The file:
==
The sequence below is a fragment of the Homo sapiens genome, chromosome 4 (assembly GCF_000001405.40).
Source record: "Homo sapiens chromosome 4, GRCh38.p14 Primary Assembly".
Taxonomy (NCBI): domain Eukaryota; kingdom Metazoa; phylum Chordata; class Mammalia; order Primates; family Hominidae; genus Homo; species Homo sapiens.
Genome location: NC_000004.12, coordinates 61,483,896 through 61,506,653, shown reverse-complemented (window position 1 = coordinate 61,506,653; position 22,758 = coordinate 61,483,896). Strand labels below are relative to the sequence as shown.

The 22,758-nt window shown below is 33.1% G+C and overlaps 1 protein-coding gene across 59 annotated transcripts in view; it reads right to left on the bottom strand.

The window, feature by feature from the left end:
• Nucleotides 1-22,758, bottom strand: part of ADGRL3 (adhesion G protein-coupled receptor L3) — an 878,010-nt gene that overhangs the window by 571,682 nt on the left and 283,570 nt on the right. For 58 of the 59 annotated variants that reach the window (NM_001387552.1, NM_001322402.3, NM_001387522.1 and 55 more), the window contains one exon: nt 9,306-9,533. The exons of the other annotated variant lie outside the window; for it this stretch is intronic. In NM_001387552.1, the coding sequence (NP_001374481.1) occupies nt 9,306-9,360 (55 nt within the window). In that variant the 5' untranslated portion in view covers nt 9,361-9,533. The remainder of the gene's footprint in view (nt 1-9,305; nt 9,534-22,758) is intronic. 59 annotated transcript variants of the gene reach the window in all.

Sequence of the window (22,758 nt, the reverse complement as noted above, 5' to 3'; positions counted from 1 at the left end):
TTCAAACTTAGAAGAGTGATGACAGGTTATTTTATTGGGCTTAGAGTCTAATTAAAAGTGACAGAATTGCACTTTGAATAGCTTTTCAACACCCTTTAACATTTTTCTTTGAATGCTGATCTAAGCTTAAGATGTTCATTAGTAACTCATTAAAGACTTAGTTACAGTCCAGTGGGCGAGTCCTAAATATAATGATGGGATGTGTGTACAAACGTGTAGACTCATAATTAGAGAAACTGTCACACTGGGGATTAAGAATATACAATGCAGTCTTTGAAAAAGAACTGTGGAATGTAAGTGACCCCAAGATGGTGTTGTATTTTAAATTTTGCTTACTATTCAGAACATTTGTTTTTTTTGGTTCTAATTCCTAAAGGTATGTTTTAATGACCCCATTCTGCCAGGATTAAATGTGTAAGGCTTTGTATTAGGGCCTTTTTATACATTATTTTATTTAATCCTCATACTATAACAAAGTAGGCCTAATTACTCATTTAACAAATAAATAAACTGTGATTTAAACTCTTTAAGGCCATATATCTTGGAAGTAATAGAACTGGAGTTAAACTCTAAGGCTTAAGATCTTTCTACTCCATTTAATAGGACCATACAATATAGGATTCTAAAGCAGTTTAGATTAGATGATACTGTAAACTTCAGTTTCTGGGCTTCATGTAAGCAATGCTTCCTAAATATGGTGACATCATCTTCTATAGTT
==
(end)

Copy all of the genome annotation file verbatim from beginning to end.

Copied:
The sequence below is a fragment of the Homo sapiens genome, chromosome 4 (assembly GCF_000001405.40).
Source record: "Homo sapiens chromosome 4, GRCh38.p14 Primary Assembly".
Taxonomy (NCBI): domain Eukaryota; kingdom Metazoa; phylum Chordata; class Mammalia; order Primates; family Hominidae; genus Homo; species Homo sapiens.
Genome location: NC_000004.12, coordinates 61,483,896 through 61,506,653, shown reverse-complemented (window position 1 = coordinate 61,506,653; position 22,758 = coordinate 61,483,896). Strand labels below are relative to the sequence as shown.

The 22,758-nt window shown below is 33.1% G+C and overlaps 1 protein-coding gene across 59 annotated transcripts in view; it reads right to left on the bottom strand.

The window, feature by feature from the left end:
• Nucleotides 1-22,758, bottom strand: part of ADGRL3 (adhesion G protein-coupled receptor L3) — an 878,010-nt gene that overhangs the window by 571,682 nt on the left and 283,570 nt on the right. For 58 of the 59 annotated variants that reach the window (NM_001387552.1, NM_001322402.3, NM_001387522.1 and 55 more), the window contains one exon: nt 9,306-9,533. The exons of the other annotated variant lie outside the window; for it this stretch is intronic. In NM_001387552.1, the coding sequence (NP_001374481.1) occupies nt 9,306-9,360 (55 nt within the window). In that variant the 5' untranslated portion in view covers nt 9,361-9,533. The remainder of the gene's footprint in view (nt 1-9,305; nt 9,534-22,758) is intronic. 59 annotated transcript variants of the gene reach the window in all.

Sequence of the window (22,758 nt, the reverse complement as noted above, 5' to 3'; positions counted from 1 at the left end):
TTCAAACTTAGAAGAGTGATGACAGGTTATTTTATTGGGCTTAGAGTCTAATTAAAAGTGACAGAATTGCACTTTGAATAGCTTTTCAACACCCTTTAACATTTTTCTTTGAATGCTGATCTAAGCTTAAGATGTTCATTAGTAACTCATTAAAGACTTAGTTACAGTCCAGTGGGCGAGTCCTAAATATAATGATGGGATGTGTGTACAAACGTGTAGACTCATAATTAGAGAAACTGTCACACTGGGGATTAAGAATATACAATGCAGTCTTTGAAAAAGAACTGTGGAATGTAAGTGACCCCAAGATGGTGTTGTATTTTAAATTTTGCTTACTATTCAGAACATTTGTTTTTTTTGGTTCTAATTCCTAAAGGTATGTTTTAATGACCCCATTCTGCCAGGATTAAATGTGTAAGGCTTTGTATTAGGGCCTTTTTATACATTATTTTATTTAATCCTCATACTATAACAAAGTAGGCCTAATTACTCATTTAACAAATAAATAAACTGTGATTTAAACTCTTTAAGGCCATATATCTTGGAAGTAATAGAACTGGAGTTAAACTCTAAGGCTTAAGATCTTTCTACTCCATTTAATAGGACCATACAATATAGGATTCTAAAGCAGTTTAGATTAGATGATACTGTAAACTTCAGTTTCTGGGCTTCATGTAAGCAATGCTTCCTAAATATGGTGACATCATCTTCTATAGTT